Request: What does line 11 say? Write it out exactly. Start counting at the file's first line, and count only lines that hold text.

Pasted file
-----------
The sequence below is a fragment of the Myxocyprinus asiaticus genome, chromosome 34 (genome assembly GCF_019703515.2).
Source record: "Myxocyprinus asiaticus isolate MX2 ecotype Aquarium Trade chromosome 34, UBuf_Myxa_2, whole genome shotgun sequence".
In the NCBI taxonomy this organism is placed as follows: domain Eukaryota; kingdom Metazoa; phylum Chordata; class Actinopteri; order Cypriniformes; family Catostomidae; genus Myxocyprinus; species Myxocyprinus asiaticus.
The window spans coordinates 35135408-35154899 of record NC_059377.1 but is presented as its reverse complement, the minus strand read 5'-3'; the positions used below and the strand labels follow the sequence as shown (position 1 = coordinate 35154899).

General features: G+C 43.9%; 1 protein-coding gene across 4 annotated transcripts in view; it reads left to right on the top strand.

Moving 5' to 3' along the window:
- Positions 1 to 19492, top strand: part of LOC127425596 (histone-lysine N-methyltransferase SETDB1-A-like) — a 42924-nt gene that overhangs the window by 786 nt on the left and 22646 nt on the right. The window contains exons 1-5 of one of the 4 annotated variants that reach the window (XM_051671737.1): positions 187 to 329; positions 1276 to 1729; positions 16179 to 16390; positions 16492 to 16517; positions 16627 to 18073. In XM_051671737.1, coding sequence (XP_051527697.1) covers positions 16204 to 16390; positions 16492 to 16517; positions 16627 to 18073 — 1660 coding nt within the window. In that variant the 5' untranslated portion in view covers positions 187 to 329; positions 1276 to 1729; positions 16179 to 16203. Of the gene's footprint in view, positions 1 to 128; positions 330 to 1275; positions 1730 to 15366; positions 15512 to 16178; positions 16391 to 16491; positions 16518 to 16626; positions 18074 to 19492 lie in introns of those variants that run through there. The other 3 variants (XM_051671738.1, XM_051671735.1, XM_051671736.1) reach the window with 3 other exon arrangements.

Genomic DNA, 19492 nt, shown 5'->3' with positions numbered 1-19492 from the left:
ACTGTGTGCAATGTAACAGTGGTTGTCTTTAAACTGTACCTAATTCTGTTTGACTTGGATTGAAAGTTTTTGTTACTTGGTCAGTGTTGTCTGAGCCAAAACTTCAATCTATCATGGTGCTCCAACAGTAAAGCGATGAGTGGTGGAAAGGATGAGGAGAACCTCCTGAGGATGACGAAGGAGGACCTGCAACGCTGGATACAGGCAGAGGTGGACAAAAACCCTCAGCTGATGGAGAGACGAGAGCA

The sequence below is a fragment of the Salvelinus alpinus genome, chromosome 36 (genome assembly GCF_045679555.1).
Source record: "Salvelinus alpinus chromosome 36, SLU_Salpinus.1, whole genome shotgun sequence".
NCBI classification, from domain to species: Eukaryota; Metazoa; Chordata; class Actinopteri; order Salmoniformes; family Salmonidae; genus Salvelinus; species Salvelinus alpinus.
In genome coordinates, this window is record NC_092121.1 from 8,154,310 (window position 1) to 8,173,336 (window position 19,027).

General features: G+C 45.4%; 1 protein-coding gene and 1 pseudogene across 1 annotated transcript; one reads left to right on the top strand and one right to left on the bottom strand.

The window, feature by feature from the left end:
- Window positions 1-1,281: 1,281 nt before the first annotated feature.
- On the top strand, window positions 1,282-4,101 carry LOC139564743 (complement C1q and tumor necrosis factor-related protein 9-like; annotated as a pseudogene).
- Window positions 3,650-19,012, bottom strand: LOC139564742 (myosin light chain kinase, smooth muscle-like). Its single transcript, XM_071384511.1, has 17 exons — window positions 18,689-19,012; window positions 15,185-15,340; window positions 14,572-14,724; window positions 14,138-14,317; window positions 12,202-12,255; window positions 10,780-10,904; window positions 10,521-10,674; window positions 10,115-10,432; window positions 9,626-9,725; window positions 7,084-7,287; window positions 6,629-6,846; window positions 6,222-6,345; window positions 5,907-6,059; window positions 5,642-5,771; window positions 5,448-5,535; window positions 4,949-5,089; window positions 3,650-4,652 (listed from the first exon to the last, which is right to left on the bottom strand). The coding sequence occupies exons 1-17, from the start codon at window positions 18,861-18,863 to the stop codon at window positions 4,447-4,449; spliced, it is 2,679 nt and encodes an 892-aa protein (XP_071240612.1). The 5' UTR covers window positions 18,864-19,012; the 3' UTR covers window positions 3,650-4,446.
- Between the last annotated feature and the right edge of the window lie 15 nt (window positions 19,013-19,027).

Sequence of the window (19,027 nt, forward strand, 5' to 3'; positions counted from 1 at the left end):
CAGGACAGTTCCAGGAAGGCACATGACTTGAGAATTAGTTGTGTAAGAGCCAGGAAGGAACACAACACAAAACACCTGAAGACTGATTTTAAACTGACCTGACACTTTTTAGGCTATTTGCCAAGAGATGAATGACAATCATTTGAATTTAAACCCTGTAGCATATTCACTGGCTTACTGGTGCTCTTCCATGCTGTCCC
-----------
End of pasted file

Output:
Source record: "Salvelinus alpinus chromosome 36, SLU_Salpinus.1, whole genome shotgun sequence".